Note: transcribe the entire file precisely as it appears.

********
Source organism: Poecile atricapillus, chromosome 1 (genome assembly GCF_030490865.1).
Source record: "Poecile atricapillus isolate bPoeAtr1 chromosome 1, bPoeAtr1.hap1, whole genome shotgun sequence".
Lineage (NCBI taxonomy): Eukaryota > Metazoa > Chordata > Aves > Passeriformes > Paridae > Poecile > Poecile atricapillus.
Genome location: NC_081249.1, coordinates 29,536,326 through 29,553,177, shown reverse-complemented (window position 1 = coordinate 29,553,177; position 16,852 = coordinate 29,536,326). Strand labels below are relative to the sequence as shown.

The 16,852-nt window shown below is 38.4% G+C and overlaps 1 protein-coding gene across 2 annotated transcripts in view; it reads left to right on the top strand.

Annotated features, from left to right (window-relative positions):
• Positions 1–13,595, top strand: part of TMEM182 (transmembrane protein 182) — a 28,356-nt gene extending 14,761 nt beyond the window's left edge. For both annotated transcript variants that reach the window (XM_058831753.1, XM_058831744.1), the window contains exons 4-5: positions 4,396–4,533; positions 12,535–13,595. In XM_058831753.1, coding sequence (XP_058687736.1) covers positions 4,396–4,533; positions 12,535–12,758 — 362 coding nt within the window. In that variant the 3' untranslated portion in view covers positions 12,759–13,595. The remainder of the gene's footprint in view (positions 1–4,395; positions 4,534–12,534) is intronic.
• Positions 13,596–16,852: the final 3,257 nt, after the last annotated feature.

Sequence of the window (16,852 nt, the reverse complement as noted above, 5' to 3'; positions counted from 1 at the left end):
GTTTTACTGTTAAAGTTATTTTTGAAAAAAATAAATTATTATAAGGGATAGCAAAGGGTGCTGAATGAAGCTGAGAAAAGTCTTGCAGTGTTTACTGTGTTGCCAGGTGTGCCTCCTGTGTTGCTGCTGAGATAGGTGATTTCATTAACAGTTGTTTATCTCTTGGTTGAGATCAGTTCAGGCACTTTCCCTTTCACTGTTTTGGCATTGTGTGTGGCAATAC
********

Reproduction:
Source organism: Poecile atricapillus, chromosome 1 (genome assembly GCF_030490865.1).
Source record: "Poecile atricapillus isolate bPoeAtr1 chromosome 1, bPoeAtr1.hap1, whole genome shotgun sequence".
Lineage (NCBI taxonomy): Eukaryota > Metazoa > Chordata > Aves > Passeriformes > Paridae > Poecile > Poecile atricapillus.
Genome location: NC_081249.1, coordinates 29,536,326 through 29,553,177, shown reverse-complemented (window position 1 = coordinate 29,553,177; position 16,852 = coordinate 29,536,326). Strand labels below are relative to the sequence as shown.

The 16,852-nt window shown below is 38.4% G+C and overlaps 1 protein-coding gene across 2 annotated transcripts in view; it reads left to right on the top strand.

Annotated features, from left to right (window-relative positions):
• Positions 1–13,595, top strand: part of TMEM182 (transmembrane protein 182) — a 28,356-nt gene extending 14,761 nt beyond the window's left edge. For both annotated transcript variants that reach the window (XM_058831753.1, XM_058831744.1), the window contains exons 4-5: positions 4,396–4,533; positions 12,535–13,595. In XM_058831753.1, coding sequence (XP_058687736.1) covers positions 4,396–4,533; positions 12,535–12,758 — 362 coding nt within the window. In that variant the 3' untranslated portion in view covers positions 12,759–13,595. The remainder of the gene's footprint in view (positions 1–4,395; positions 4,534–12,534) is intronic.
• Positions 13,596–16,852: the final 3,257 nt, after the last annotated feature.

Sequence of the window (16,852 nt, the reverse complement as noted above, 5' to 3'; positions counted from 1 at the left end):
GTTTTACTGTTAAAGTTATTTTTGAAAAAAATAAATTATTATAAGGGATAGCAAAGGGTGCTGAATGAAGCTGAGAAAAGTCTTGCAGTGTTTACTGTGTTGCCAGGTGTGCCTCCTGTGTTGCTGCTGAGATAGGTGATTTCATTAACAGTTGTTTATCTCTTGGTTGAGATCAGTTCAGGCACTTTCCCTTTCACTGTTTTGGCATTGTGTGTGGCAATAC